63. It is true that the arrangements between the drivers and the Respondent left the drivers with a great deal of leeway as to the time and place where they logged on to work; but it is difficult to suppose that either side engaged in these arrangements in the belief that the other undertook no obligation at all. No honest driver would put the Respondent to the expense of considering his application to join, checking his credentials, training him and putting him on its system unless he was undertaking to do some work for the Respondent; and the Respondent, as an honest and reputable company, would not encourage drivers to commit very substantial time and money to its training and to the hire of a vehicle if it was not undertaking to put them on its system and give them a fair opportunity of obtaining bookings. These obligations are not spelt out on either side within the Driver Agreement; but it is difficult to believe that they did not exist. We consider that the ET, applying the "realistic and worldly wise" approach mandated by Autoclenz, was entitled to reach the conclusion it did.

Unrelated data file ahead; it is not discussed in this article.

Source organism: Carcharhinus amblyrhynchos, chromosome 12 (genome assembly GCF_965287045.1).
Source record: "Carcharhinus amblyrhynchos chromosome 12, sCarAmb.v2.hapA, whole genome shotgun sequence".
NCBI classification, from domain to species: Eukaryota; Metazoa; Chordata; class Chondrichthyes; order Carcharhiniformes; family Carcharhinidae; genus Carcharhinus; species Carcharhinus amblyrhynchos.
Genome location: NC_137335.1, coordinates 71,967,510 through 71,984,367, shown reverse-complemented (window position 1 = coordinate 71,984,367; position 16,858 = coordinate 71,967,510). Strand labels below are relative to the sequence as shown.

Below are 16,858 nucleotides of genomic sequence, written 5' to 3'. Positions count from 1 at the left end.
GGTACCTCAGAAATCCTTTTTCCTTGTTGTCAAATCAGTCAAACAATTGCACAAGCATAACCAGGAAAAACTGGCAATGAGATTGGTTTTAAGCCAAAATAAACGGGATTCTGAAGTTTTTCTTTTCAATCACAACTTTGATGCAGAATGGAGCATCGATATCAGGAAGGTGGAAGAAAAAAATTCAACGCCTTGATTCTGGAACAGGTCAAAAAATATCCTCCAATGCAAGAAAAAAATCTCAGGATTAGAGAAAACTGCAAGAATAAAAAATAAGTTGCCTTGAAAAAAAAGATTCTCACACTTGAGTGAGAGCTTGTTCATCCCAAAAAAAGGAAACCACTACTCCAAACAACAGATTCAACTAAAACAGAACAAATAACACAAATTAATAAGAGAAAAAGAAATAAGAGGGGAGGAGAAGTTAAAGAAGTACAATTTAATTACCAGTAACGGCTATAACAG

64. So long as the ET applied the correct principles, as we believe it did, it was entitled to conclude that the agreement between drivers and the Respondent satisfied limb (b). The well-known words of Langstaff J in Cotswold Developments Construction Ltd v Williams [2006] IRLR 181 (paragraph 55) explain the position: